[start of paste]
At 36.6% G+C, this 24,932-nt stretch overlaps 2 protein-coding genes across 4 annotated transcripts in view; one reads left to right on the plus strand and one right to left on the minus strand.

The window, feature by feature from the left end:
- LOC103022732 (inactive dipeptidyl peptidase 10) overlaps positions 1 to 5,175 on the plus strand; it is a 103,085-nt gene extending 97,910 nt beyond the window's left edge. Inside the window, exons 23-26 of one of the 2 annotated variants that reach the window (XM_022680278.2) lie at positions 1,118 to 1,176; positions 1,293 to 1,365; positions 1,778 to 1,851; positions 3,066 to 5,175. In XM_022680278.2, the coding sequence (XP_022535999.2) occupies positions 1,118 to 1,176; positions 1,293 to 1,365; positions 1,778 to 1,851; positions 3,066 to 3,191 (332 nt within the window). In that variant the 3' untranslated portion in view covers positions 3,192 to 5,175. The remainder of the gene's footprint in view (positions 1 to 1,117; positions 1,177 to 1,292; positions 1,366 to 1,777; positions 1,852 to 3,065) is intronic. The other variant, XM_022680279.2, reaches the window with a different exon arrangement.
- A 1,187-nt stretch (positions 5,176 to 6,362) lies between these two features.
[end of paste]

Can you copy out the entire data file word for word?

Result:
At 36.6% G+C, this 24,932-nt stretch overlaps 2 protein-coding genes across 4 annotated transcripts in view; one reads left to right on the plus strand and one right to left on the minus strand.

The window, feature by feature from the left end:
- LOC103022732 (inactive dipeptidyl peptidase 10) overlaps positions 1 to 5,175 on the plus strand; it is a 103,085-nt gene extending 97,910 nt beyond the window's left edge. Inside the window, exons 23-26 of one of the 2 annotated variants that reach the window (XM_022680278.2) lie at positions 1,118 to 1,176; positions 1,293 to 1,365; positions 1,778 to 1,851; positions 3,066 to 5,175. In XM_022680278.2, the coding sequence (XP_022535999.2) occupies positions 1,118 to 1,176; positions 1,293 to 1,365; positions 1,778 to 1,851; positions 3,066 to 3,191 (332 nt within the window). In that variant the 3' untranslated portion in view covers positions 3,192 to 5,175. The remainder of the gene's footprint in view (positions 1 to 1,117; positions 1,177 to 1,292; positions 1,366 to 1,777; positions 1,852 to 3,065) is intronic. The other variant, XM_022680279.2, reaches the window with a different exon arrangement.
- A 1,187-nt stretch (positions 5,176 to 6,362) lies between these two features.